The League Managers' Association have expressed their disappointment at the Premier League's decision to allow Middlesbrough boss Gareth Southgate to remain in charge without the necessary qualifications.
The Premier League Board yesterday extended Southgate's dispensation to continue as Boro manager until the end of the season as he attempts to gain his coaching badges, including the required UEFA Pro Licence.
However, the LMA, who have consistently supported the general principle of proper education for coaches and insist their stance has nothing to do with personalities, have hit out.
In a statement released on the LMA's official website, www.leaguemanagers.com, they said: 'The LMA is disappointed, but not surprised, that the FA Premier League board have once again chosen, as a matter of expediency, not to implement the League's own rule (Q4) in respect of mandatory qualifications.
'The decision does not sit comfortably with those managers who were told that if they did not achieve Pro Licence status prior to the 2003-04 season, they would not be allowed to manage in the Premiership and as a result applied themselves, in many cases at their own considerable expense, to obtain the required qualification.'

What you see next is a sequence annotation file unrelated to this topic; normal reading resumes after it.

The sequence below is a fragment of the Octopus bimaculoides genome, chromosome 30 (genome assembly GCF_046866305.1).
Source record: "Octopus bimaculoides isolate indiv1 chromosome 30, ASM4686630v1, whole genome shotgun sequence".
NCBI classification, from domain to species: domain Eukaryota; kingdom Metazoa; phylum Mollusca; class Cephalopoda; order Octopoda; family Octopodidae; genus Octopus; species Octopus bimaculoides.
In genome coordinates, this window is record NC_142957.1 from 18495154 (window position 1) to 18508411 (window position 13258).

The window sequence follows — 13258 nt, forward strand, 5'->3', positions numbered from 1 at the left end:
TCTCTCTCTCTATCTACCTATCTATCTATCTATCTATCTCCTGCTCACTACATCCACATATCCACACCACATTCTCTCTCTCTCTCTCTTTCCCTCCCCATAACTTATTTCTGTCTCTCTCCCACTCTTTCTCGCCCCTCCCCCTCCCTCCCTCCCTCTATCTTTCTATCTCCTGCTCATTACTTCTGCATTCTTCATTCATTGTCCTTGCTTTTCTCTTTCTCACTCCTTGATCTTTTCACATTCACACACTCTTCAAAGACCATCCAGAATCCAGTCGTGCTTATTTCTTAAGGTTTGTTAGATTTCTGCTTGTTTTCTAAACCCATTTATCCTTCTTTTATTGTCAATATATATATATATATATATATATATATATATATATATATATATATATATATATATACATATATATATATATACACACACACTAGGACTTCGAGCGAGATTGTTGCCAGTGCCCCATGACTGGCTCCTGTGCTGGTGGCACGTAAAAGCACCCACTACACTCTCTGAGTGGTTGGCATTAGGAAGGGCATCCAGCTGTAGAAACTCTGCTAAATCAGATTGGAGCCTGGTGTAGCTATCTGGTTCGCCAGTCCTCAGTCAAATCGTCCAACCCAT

The LMA, who responded in similar fashion when Glenn Roeder was given permission to take over at Newcastle before he had completed his Pro Licence course, have been involved in discussions with the Premier League and the Football Association in an effort to find a lasting solution to the problem of fast-tracking coaches through the qualification process.
The game's authorities are hoping to establish a coaching pathway which will give top players more opportunities to earn their badges before stepping into management.
In addition, the LMA are hoping to firm up the rules regarding unqualified coaches.
The LMA statement added: 'On a more positive note, the LMA has recently met with the Football Association and the FA Premier League with a view to putting in place an agreement which would be embodied in the regulations and would in future commit all parties.
'Football management today grows increasingly difficult and the LMA remains committed to thorough preparation and education for all those who have chosen to make management their career.'